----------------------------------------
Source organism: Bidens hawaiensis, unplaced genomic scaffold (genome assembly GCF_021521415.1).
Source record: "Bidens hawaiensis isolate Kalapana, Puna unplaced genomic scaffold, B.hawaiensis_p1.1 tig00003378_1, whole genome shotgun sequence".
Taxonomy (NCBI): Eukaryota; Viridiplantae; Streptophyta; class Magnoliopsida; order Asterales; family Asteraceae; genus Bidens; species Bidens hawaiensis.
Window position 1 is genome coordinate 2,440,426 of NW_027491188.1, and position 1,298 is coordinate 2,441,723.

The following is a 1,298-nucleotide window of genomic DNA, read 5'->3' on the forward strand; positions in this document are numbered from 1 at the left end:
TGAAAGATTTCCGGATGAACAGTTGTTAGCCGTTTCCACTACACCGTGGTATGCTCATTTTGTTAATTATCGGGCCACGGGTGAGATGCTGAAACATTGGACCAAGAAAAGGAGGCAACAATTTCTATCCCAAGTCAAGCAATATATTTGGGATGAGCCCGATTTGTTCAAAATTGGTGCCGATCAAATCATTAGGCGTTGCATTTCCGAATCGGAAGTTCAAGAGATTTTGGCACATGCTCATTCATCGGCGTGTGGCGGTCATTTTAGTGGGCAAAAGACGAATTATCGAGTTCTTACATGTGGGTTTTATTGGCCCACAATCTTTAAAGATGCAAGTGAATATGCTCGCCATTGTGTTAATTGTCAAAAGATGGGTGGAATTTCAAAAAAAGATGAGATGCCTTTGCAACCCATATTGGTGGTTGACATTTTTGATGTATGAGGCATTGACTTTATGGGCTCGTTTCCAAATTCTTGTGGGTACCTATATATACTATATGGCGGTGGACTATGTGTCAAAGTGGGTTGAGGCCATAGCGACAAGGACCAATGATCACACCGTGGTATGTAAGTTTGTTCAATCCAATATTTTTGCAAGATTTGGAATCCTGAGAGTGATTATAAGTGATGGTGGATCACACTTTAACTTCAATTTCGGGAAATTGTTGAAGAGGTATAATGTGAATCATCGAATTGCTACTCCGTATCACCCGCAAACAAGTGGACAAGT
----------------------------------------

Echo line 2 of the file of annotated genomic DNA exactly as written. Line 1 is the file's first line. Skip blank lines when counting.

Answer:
Source record: "Bidens hawaiensis isolate Kalapana, Puna unplaced genomic scaffold, B.hawaiensis_p1.1 tig00003378_1, whole genome shotgun sequence".